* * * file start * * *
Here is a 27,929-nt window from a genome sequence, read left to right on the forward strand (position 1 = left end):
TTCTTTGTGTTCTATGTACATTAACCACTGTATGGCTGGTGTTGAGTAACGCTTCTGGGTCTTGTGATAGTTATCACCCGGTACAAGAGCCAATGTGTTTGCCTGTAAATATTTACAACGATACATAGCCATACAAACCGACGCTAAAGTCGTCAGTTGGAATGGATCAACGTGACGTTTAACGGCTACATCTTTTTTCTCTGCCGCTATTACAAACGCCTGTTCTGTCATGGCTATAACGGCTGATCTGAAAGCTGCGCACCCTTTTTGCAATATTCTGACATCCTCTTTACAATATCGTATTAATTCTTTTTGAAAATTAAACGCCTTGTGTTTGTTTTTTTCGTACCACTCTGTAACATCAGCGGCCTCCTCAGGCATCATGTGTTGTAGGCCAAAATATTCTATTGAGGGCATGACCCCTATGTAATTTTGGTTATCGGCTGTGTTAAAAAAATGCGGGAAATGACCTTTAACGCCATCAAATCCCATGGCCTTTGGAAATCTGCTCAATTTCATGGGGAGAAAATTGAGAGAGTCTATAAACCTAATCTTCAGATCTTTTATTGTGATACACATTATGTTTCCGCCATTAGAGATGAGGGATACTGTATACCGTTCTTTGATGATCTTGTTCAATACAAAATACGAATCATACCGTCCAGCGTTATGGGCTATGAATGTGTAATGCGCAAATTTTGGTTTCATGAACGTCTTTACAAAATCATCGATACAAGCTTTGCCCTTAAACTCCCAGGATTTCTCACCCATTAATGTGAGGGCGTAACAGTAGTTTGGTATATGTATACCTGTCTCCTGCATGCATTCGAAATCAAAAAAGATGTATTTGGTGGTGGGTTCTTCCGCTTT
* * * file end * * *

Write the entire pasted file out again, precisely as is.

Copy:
Here is a 27,929-nt window from a genome sequence, read left to right on the forward strand (position 1 = left end):
TTCTTTGTGTTCTATGTACATTAACCACTGTATGGCTGGTGTTGAGTAACGCTTCTGGGTCTTGTGATAGTTATCACCCGGTACAAGAGCCAATGTGTTTGCCTGTAAATATTTACAACGATACATAGCCATACAAACCGACGCTAAAGTCGTCAGTTGGAATGGATCAACGTGACGTTTAACGGCTACATCTTTTTTCTCTGCCGCTATTACAAACGCCTGTTCTGTCATGGCTATAACGGCTGATCTGAAAGCTGCGCACCCTTTTTGCAATATTCTGACATCCTCTTTACAATATCGTATTAATTCTTTTTGAAAATTAAACGCCTTGTGTTTGTTTTTTTCGTACCACTCTGTAACATCAGCGGCCTCCTCAGGCATCATGTGTTGTAGGCCAAAATATTCTATTGAGGGCATGACCCCTATGTAATTTTGGTTATCGGCTGTGTTAAAAAAATGCGGGAAATGACCTTTAACGCCATCAAATCCCATGGCCTTTGGAAATCTGCTCAATTTCATGGGGAGAAAATTGAGAGAGTCTATAAACCTAATCTTCAGATCTTTTATTGTGATACACATTATGTTTCCGCCATTAGAGATGAGGGATACTGTATACCGTTCTTTGATGATCTTGTTCAATACAAAATACGAATCATACCGTCCAGCGTTATGGGCTATGAATGTGTAATGCGCAAATTTTGGTTTCATGAACGTCTTTACAAAATCATCGATACAAGCTTTGCCCTTAAACTCCCAGGATTTCTCACCCATTAATGTGAGGGCGTAACAGTAGTTTGGTATATGTATACCTGTCTCCTGCATGCATTCGAAATCAAAAAAGATGTATTTGGTGGTGGGTTCTTCCGCTTT